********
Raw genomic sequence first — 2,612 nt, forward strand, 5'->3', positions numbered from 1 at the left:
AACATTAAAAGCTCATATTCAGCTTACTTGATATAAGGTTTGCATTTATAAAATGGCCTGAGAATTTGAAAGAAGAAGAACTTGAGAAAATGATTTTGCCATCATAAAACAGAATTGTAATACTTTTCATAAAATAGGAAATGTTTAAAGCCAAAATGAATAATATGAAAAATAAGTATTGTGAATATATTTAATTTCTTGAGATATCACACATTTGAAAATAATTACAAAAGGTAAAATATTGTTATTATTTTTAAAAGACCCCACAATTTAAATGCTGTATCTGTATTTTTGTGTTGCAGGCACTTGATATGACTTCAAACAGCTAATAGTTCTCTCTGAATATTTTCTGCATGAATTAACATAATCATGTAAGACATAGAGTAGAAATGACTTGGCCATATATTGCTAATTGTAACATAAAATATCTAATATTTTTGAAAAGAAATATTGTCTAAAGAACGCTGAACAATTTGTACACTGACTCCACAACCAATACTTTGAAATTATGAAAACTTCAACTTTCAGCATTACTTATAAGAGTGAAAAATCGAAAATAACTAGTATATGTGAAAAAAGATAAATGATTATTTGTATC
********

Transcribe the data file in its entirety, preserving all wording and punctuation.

Raw genomic sequence first — 2,612 nt, forward strand, 5'->3', positions numbered from 1 at the left:
AACATTAAAAGCTCATATTCAGCTTACTTGATATAAGGTTTGCATTTATAAAATGGCCTGAGAATTTGAAAGAAGAAGAACTTGAGAAAATGATTTTGCCATCATAAAACAGAATTGTAATACTTTTCATAAAATAGGAAATGTTTAAAGCCAAAATGAATAATATGAAAAATAAGTATTGTGAATATATTTAATTTCTTGAGATATCACACATTTGAAAATAATTACAAAAGGTAAAATATTGTTATTATTTTTAAAAGACCCCACAATTTAAATGCTGTATCTGTATTTTTGTGTTGCAGGCACTTGATATGACTTCAAACAGCTAATAGTTCTCTCTGAATATTTTCTGCATGAATTAACATAATCATGTAAGACATAGAGTAGAAATGACTTGGCCATATATTGCTAATTGTAACATAAAATATCTAATATTTTTGAAAAGAAATATTGTCTAAAGAACGCTGAACAATTTGTACACTGACTCCACAACCAATACTTTGAAATTATGAAAACTTCAACTTTCAGCATTACTTATAAGAGTGAAAAATCGAAAATAACTAGTATATGTGAAAAAAGATAAATGATTATTTGTATC